—p.7 Introduction: We want revenge (1) by Max Haiven 3 years, 5 months ago
9

Why add another adjective to preface to capitalism? Such a description should be taken alongside, rather than as a competitor, for recent analyses of gore capitalism, racial capitalism, carceral capitalism, surveillance capitalism, cognitive capitalism, narcocapitalism, empire, biocapitalism, financialized capitalism and neoliberal capitalism. This cruel god has many faces. Revenge capitalism is a way to reflect on both an inherent tendency within and a specific period of capitalism.

—p.9 Introduction: We want revenge (1) by Max Haiven 3 years, 5 months ago

Why add another adjective to preface to capitalism? Such a description should be taken alongside, rather than as a competitor, for recent analyses of gore capitalism, racial capitalism, carceral capitalism, surveillance capitalism, cognitive capitalism, narcocapitalism, empire, biocapitalism, financialized capitalism and neoliberal capitalism. This cruel god has many faces. Revenge capitalism is a way to reflect on both an inherent tendency within and a specific period of capitalism.

—p.9 Introduction: We want revenge (1) by Max Haiven 3 years, 5 months ago
10

Then we have the unpayable “debts from below”: those debts which are owed to and sometimes claimed by the oppressed, but which are not honored or acknowledged by the powerful. These include demands for repatriation, reparation, and restoration of lands and artifacts stolen in the process of colonialism, imperialism, or restitution for harms or deprivations suffered. I suggest that, while sometimes the claiming of these debts does manage to articulate itself in ways that can be registered and accommodated within reigning legal and economic orders, they are at the most radical when they make a demand that is practically or ontologically impossible within those orders, when they call into question the legitimacy and foundational narratives of those orders. Here, unpayability strikes at the fundamental injustice of those systems; the only true recompense is their abolition, such that the violence is impossible for anyone.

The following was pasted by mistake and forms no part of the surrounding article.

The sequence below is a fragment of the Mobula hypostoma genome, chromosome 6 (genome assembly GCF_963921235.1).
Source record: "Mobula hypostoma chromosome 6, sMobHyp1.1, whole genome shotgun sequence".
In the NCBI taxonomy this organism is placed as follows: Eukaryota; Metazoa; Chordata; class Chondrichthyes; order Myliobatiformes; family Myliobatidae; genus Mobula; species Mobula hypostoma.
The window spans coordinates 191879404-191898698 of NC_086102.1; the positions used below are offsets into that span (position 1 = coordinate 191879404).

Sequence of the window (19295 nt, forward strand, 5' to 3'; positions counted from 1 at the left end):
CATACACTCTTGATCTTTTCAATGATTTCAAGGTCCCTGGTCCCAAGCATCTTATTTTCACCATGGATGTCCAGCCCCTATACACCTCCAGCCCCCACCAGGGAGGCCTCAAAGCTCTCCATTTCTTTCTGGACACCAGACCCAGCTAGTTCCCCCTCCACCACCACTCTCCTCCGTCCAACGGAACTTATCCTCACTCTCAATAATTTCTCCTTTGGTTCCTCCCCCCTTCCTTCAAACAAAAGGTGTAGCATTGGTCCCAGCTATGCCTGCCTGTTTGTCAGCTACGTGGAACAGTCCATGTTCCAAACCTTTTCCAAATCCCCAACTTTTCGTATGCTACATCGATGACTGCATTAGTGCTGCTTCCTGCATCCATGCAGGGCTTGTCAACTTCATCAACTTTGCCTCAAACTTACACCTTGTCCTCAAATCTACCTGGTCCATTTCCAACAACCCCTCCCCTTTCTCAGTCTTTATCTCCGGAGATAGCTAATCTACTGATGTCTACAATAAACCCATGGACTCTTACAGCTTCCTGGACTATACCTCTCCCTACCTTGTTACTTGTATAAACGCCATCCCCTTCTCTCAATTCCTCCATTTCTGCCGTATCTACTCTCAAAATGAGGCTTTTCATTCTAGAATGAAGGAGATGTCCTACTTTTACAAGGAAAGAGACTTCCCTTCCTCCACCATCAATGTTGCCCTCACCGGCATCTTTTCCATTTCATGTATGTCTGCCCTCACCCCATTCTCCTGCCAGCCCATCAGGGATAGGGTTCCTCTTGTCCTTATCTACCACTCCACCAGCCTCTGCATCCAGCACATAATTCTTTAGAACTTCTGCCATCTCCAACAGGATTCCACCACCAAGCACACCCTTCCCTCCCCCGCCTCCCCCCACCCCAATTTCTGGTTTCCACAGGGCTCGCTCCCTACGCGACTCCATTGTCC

—p.10 Introduction: We want revenge (1) by Max Haiven 3 years, 5 months ago

Then we have the unpayable “debts from below”: those debts which are owed to and sometimes claimed by the oppressed, but which are not honored or acknowledged by the powerful. These include demands for repatriation, reparation, and restoration of lands and artifacts stolen in the process of colonialism, imperialism, or restitution for harms or deprivations suffered. I suggest that, while sometimes the claiming of these debts does manage to articulate itself in ways that can be registered and accommodated within reigning legal and economic orders, they are at the most radical when they make a demand that is practically or ontologically impossible within those orders, when they call into question the legitimacy and foundational narratives of those orders. Here, unpayability strikes at the fundamental injustice of those systems; the only true recompense is their abolition, such that the violence is impossible for anyone.